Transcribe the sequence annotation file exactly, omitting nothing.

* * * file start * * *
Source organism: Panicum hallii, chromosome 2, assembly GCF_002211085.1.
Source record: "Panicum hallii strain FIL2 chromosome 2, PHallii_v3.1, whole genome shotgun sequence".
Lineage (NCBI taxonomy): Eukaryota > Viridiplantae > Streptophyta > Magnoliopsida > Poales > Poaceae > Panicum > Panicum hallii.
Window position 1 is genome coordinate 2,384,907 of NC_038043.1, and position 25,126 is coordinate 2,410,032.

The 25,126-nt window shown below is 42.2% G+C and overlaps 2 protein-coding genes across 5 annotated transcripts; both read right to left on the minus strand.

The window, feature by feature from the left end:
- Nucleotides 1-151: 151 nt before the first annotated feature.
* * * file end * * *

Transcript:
Source organism: Panicum hallii, chromosome 2, assembly GCF_002211085.1.
Source record: "Panicum hallii strain FIL2 chromosome 2, PHallii_v3.1, whole genome shotgun sequence".
Lineage (NCBI taxonomy): Eukaryota > Viridiplantae > Streptophyta > Magnoliopsida > Poales > Poaceae > Panicum > Panicum hallii.
Window position 1 is genome coordinate 2,384,907 of NC_038043.1, and position 25,126 is coordinate 2,410,032.

The 25,126-nt window shown below is 42.2% G+C and overlaps 2 protein-coding genes across 5 annotated transcripts; both read right to left on the minus strand.

The window, feature by feature from the left end:
- Nucleotides 1-151: 151 nt before the first annotated feature.